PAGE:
The trailer for Jurassic World debuted during the Superbowl this weekend, and I was pleasantly surprised to see that the filmmakers have decided to forgo certain paleontological evidence suggesting the following:
As far as we can tell, the majestic and terrible king of badass dinosaurs, the Tyrannosaurus Rex, actually resembled some kind of giant turkey because of stupid paleontologists and their stupid research discovering that many, if not all dinosaurs, had some form of feathers.
We've known for years that most modern species in the bird family, including the delicious turkey and chicken, are descended from dinosaurs. Unfortunately, over the last several years evidence has come to light suggesting that bone structure may not be the only similarity modern fowl share with their super gnarly ancestors. So big deal, hawks and eagles have feathers and they're cool as hell right? Why should it matter that, for many people in mine and previous generations, the words "Thunder Lizard" meant that these near-mythical beasts of a bygone era were just that: giant scaly lizards with teeth and claws and horns and all manner of natural tools for evisceration.
For example, we have this, which is the iconic image most of us grew up with when we heard the words T-Rex.
In honour of this absolute travesty caused by modern science, and in hopes that the new Jurassic Park will show the king of dinosaurs how it was meant to be (in our minds maybe) I decided to compile a list of the best fictional T-Rexes pre-feathergate. Hopefully children can look back one day and remember the better times, the days when Tyrannosaurus Rex meant "Giant lizard that will eat your face off" and not "Thanksgiving dinner for the friendly giant and his extended family"
- The T-Rex from Jurassic Park (the first movie)
Ahh yes, the movie that gave us everything. Super intelligent velociraptors outwitting South African hunters, a brachiosaurus sneezing on children, and this bad boy. Everyone remembers that scene... pouring rain, the power has died and the electric fences are down, and Jeff Goldblum holds a cup of water that suddenly ripples. Boom...Boom...Boom. Then out of nowhere, this (appropriately scaled) walking death machine rips through the fence and starts wreaking havoc. Ignoring those stupid raptors attempting to steal the show with their wily ways, this gargantuan nightmare was the most threatening villain a Spielberg movie had seen since those dickhead astronauts tried to steal E.T.
- Sharp Tooth (The Land Before Time)
Before the producers decided to whore out the franchise and make 39 shitty sequels, this little gem could be found stashed under the TV on a worn-out VHS in every household that had children in the late 80s and early 90s. Once I was done sobbing over the death of Littlefoot's mom, and before I had the wherewithal to realize what an annoying bitch Sarah was, there was nothing cooler to my four year old self than seeing this dutifully animated ultra villain. No dialogue was needed to convey the threat, no speech discussing his plans for world domination, no moustache to twirl. All that was needed to emphasize the enormous threat he posed to our protagonists was that he was a giant, evil looking carnivore intent on devouring our heroes. Ahhh childhood.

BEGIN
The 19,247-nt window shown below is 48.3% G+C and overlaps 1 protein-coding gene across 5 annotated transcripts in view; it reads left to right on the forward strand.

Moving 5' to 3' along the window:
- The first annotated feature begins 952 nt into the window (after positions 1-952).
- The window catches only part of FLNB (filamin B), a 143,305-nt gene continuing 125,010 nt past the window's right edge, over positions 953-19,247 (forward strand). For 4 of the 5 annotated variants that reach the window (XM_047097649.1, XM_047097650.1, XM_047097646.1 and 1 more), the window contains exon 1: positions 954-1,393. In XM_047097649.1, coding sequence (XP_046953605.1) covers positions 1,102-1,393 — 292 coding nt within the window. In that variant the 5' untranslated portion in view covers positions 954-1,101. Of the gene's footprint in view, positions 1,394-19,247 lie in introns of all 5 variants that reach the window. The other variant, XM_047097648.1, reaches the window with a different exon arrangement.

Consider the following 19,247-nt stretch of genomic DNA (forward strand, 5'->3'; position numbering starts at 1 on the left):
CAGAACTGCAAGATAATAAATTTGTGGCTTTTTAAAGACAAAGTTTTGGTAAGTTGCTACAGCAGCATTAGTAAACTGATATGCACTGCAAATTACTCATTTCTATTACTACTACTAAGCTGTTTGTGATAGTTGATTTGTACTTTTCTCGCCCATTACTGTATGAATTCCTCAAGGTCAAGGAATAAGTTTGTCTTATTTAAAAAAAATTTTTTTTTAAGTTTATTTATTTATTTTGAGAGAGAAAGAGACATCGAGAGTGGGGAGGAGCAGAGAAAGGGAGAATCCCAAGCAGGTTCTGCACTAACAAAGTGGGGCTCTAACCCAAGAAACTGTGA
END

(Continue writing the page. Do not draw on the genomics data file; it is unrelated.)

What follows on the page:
- Grimlock of the Dinobots
As you can gather from the posts above, I was always that kid that wanted the villain to win. From Darth Vader to the Stay Puft Marshmallow Man, the heroes were never as interesting or just plain cool as the bad guys were. Of course, there are always exceptions, and occasionally a character that treads a fine line between good guy and villain -otherwise known as the "Anti-hero"- can make me cheer for the good guys.
Enter Grimlock, fearless (and brainless) leader of the Dinobots. The dinobots were technically Autobots, the good guys of the Transformers series, but they basically ran their own show and were a separate team. They helped out when needed, and hated the Decepticons, but they were more or less an independent operation and did their own thing. And when crafting a team of giant alien robots that can transform into dinosaurs, it seems pretty damn obvious that you're going to make the leader a T-Rex. No special-ops team was ever led by an herbivore after all.
- The T-Rex from Dino Riders
In the glory days of the mid to late 80s, no cartoon existed for any reason other than to sell toys. Transformers started the trend, with shows like My Little Pony, Thundercats, and G.I. Joe, following suit. This wasn't necessarily a bad thing; at the time there was nothing I liked more than cartoons and the related toy sets. Dino Riders was this obscure and probably terrible cartoon about a group of humans from the future fighting a group of mutant bad guys also from the future on pre-historic earth. In order to successfully battle each other, it was obviously necessary to attach lasers and missile launchers to dinosaurs and ride them into battle. The iconic T-Rex was the head battle steed of Krulos, the evil leader of the mutant bad guys known as Rulons.
- The fighter jet piloting T-Rex from Calvin and Hobbes
Calvin and Hobbes was the most important work of literature to come out of the 80s, there I said it. This heartfelt, brilliant, and incredibly imaginative comic strip by Bill Watterson crafted the person sitting here looking at dinosaur pictures on the internet instead of working. I would not be the day-dreaming, creative individual I am today without Calvin to empathize with while I grew up and learned how to read. Calvin, like myself, had a vivid fantasy life and absolutely hated going to school. He was also obsessed with dinosaurs. It stands to reason then, at some point, Calvin would fantasize about a T-Rex using a fighter jet to blow his school to smithereens. Watterson's incredible flair for capturing wildlife breathes life and style into what some considered a limited medium, as demonstrated by this kick ass panel from the strip.